Cardinal Daniel DiNardo, president of the USCCB said in a Vatican Radio interview on August 16, 2017 that the US bishops denounce any form of racism and the violence that occurred over the past weekend in Charlottesville, Virginia.
“We see it as an attack on the unity of our nation, as a massive evil thing,” he told Vatican Radio. “Racism, white supremacy, neo-Nazism and similar evils have raised their voices in acts of deplorable violence. And we want to raise our voices against them. Catholics also want to pray for the victims of violence… to call on Catholics and all peoples of good will, to pray for healing, and then to start working anew for unity and peace at this time of tension and division.”
“Part of the problem of any kind of evil getting a foothold is when the really good people don’t say anything. So those kinds of issues are important – that we speak, that we act together.”
Cardinal DiNardo’s remarks to Vatican Radio build on his statement on behalf of the USCCB on August 13, 2017, in the immediate wake of the Charlottesville violence:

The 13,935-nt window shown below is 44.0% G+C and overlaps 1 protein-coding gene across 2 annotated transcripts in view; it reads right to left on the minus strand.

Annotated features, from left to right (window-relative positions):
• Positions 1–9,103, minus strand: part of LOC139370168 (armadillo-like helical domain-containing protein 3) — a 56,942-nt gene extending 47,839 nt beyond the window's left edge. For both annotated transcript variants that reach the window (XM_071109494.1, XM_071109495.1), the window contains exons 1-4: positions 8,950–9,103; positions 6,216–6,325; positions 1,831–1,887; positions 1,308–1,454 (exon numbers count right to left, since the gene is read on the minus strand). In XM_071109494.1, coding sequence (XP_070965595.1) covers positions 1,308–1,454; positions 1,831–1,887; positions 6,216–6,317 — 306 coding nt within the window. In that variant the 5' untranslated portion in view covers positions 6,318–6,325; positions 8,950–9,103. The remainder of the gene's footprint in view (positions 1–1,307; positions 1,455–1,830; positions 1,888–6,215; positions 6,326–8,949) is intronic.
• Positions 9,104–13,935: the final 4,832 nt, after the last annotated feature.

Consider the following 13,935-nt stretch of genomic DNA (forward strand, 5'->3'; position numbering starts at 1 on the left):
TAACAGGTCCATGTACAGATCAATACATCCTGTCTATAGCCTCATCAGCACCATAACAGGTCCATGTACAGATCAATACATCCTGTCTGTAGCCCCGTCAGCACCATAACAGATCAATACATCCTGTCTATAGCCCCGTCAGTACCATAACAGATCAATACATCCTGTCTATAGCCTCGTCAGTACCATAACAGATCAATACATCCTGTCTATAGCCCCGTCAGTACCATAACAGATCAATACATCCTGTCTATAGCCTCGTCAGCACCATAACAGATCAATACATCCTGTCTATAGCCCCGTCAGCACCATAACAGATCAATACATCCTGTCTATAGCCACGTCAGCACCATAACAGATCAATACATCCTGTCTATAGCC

“As we learn more about the horrible events of yesterday, our prayer turns today, on the Lord’s Day, to the people of Charlottesville who offered a counter example to the hate marching in the streets. Let us unite ourselves in the spirit of hope offered by the clergy, people of faith, and all people of good will who peacefully defended their city and country.
“We stand against the evil of racism, white supremacy and neo-Nazism. We stand with our sisters and brothers united in the sacrifice of Jesus, by which love’s victory over every form of evil is assured. At Mass, let us offer a special prayer of gratitude for the brave souls who sought to protect us from the violent ideology displayed yesterday. Let us especially remember those who lost their lives. Let us join their witness and stand against every form of oppression.”